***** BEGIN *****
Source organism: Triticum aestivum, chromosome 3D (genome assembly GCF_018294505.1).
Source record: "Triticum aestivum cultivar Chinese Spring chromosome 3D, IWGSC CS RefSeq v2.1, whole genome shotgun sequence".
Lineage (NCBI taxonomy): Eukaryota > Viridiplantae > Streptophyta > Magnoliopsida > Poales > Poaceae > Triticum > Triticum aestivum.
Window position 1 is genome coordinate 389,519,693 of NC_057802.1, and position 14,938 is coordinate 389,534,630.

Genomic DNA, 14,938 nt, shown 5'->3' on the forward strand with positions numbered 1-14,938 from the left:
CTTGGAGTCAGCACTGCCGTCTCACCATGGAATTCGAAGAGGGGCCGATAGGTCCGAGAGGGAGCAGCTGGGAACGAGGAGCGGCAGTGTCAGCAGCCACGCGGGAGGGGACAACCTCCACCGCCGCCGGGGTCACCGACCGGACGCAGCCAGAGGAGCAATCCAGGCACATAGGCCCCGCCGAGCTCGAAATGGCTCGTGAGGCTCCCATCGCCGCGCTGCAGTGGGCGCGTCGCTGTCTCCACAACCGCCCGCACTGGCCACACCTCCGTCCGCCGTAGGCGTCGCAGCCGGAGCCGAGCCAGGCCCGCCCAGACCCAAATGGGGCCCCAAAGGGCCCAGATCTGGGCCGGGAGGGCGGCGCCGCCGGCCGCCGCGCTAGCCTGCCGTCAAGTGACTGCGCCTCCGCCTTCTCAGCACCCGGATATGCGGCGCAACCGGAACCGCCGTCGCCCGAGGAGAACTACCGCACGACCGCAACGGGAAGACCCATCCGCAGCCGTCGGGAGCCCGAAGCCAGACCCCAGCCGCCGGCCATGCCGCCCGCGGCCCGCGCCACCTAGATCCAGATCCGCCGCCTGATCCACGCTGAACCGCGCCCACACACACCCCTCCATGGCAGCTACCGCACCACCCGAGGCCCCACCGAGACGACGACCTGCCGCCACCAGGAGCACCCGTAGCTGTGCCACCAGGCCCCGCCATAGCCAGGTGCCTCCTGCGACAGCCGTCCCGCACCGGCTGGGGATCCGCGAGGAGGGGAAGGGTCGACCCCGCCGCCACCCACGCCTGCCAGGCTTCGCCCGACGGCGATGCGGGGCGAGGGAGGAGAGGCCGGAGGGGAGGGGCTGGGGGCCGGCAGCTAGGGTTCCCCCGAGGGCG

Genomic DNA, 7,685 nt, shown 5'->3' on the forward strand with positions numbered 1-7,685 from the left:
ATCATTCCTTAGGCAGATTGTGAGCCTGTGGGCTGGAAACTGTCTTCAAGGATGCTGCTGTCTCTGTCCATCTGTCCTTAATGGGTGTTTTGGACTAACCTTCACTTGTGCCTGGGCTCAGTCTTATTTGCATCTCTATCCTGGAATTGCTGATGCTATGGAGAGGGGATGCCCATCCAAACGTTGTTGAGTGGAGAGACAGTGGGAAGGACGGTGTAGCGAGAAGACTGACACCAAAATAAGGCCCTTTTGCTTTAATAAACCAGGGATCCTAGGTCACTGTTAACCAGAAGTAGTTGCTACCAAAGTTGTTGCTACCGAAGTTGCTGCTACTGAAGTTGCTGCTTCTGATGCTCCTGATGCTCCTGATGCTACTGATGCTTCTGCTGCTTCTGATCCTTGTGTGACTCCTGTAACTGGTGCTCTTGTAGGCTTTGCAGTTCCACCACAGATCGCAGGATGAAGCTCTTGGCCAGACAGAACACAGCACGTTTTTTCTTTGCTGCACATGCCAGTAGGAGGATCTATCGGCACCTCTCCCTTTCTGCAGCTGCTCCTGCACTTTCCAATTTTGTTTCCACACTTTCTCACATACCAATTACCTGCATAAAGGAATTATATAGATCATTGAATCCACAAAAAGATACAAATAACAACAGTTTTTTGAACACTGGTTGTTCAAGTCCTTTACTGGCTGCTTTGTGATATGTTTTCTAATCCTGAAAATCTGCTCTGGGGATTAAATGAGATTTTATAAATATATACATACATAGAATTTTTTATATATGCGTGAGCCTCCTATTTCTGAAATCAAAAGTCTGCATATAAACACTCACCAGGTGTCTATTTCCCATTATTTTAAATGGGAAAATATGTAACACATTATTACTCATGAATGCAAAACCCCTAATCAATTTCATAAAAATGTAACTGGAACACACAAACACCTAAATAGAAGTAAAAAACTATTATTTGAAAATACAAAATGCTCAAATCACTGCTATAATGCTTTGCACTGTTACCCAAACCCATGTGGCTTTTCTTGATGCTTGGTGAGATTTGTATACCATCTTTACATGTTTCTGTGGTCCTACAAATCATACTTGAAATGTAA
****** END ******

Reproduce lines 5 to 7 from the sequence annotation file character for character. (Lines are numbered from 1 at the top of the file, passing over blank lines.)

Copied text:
Genomic DNA, 14,938 nt, shown 5'->3' on the forward strand with positions numbered 1-14,938 from the left:
CTTGGAGTCAGCACTGCCGTCTCACCATGGAATTCGAAGAGGGGCCGATAGGTCCGAGAGGGAGCAGCTGGGAACGAGGAGCGGCAGTGTCAGCAGCCACGCGGGAGGGGACAACCTCCACCGCCGCCGGGGTCACCGACCGGACGCAGCCAGAGGAGCAATCCAGGCACATAGGCCCCGCCGAGCTCGAAATGGCTCGTGAGGCTCCCATCGCCGCGCTGCAGTGGGCGCGTCGCTGTCTCCACAACCGCCCGCACTGGCCACACCTCCGTCCGCCGTAGGCGTCGCAGCCGGAGCCGAGCCAGGCCCGCCCAGACCCAAATGGGGCCCCAAAGGGCCCAGATCTGGGCCGGGAGGGCGGCGCCGCCGGCCGCCGCGCTAGCCTGCCGTCAAGTGACTGCGCCTCCGCCTTCTCAGCACCCGGATATGCGGCGCAACCGGAACCGCCGTCGCCCGAGGAGAACTACCGCACGACCGCAACGGGAAGACCCATCCGCAGCCGTCGGGAGCCCGAAGCCAGACCCCAGCCGCCGGCCATGCCGCCCGCGGCCCGCGCCACCTAGATCCAGATCCGCCGCCTGATCCACGCTGAACCGCGCCCACACACACCCCTCCATGGCAGCTACCGCACCACCCGAGGCCCCACCGAGACGACGACCTGCCGCCACCAGGAGCACCCGTAGCTGTGCCACCAGGCCCCGCCATAGCCAGGTGCCTCCTGCGACAGCCGTCCCGCACCGGCTGGGGATCCGCGAGGAGGGGAAGGGTCGACCCCGCCGCCACCCACGCCTGCCAGGCTTCGCCCGACGGCGATGCGGGGCGAGGGAGGAGAGGCCGGAGGGGAGGGGCTGGGGGCCGGCAGCTAGGGTTCCCCCGAGGGCG

Genomic DNA, 7,685 nt, shown 5'->3' on the forward strand with positions numbered 1-7,685 from the left: